Cyberdyne, a Japanese robotics company has designed an Iron Man-like exoskeleton to help people with weak muscles or disabilities move.
The company describes it as Hybrid Assistive Limb-5 (HAL-5).
"When a person attempts to move, nerve signals are sent from the brain to the muscles via motoneuron (sic), moving the musculoskeletal system as a consequence," Fox News quoted the English-language section of the Cyberdyne Web site as explaining.
"At this moment, very weak biosignals can be detected on the surface of the skin. 'HAL' catches these signals through a sensor attached on the skin of the wearer," the site said.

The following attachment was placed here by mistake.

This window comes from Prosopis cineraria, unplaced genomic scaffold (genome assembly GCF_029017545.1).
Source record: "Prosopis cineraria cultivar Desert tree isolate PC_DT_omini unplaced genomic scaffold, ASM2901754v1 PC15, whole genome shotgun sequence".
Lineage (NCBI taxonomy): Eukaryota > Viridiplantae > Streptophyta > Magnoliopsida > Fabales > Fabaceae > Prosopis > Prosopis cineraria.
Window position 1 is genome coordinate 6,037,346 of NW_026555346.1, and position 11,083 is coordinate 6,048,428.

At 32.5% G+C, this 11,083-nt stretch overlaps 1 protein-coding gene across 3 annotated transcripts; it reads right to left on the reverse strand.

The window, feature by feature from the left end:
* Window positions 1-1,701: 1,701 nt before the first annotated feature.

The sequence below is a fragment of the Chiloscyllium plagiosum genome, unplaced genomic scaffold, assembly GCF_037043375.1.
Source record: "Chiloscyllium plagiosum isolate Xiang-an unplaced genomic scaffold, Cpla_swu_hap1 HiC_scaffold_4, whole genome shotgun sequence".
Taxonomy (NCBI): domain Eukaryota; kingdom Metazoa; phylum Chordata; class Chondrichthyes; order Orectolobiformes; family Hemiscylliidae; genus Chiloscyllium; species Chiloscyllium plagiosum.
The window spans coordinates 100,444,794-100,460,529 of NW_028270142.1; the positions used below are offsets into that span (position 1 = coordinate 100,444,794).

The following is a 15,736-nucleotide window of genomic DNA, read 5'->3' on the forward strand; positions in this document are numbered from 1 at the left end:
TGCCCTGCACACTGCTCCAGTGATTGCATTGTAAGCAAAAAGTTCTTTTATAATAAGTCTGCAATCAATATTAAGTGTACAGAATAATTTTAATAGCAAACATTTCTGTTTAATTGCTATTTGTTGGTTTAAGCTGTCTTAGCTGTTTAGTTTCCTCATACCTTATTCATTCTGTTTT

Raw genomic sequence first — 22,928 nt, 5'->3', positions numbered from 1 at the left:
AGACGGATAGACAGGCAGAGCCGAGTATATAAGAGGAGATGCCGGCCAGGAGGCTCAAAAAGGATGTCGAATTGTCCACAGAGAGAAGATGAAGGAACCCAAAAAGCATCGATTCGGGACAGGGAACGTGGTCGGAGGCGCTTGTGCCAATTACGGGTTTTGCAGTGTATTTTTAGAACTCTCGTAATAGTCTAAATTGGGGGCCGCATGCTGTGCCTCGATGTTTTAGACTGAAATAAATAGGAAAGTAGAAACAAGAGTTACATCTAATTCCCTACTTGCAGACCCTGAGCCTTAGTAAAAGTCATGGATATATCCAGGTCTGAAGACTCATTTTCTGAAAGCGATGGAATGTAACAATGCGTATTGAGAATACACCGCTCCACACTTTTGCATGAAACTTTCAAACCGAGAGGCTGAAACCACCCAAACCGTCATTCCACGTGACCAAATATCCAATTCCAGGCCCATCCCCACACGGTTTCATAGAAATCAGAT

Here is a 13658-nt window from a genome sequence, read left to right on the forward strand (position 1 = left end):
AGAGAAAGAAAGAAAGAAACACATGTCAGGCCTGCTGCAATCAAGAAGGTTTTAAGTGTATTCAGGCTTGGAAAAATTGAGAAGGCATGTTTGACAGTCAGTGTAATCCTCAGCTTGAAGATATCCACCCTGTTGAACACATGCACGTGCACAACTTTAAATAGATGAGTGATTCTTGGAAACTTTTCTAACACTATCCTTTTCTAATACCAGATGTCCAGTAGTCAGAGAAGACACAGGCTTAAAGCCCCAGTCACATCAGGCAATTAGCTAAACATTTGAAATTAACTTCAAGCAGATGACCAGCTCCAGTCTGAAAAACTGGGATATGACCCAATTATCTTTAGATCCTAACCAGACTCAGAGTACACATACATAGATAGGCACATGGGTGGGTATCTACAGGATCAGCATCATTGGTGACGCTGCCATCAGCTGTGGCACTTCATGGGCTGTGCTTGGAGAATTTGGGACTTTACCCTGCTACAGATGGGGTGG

The exoskeleton weighs about 50 pounds, though it supports its own weight, and increases the wearer's strength up to 10-fold.
The company has revealed that the HAL-5 model runs on battery power, and can go nearly 3 hours before needing a recharge.
According to reports, at a suggested retail price of about 4,000 dollars, the HAL "robot suit" may become the first such exoskeleton aimed at civilians.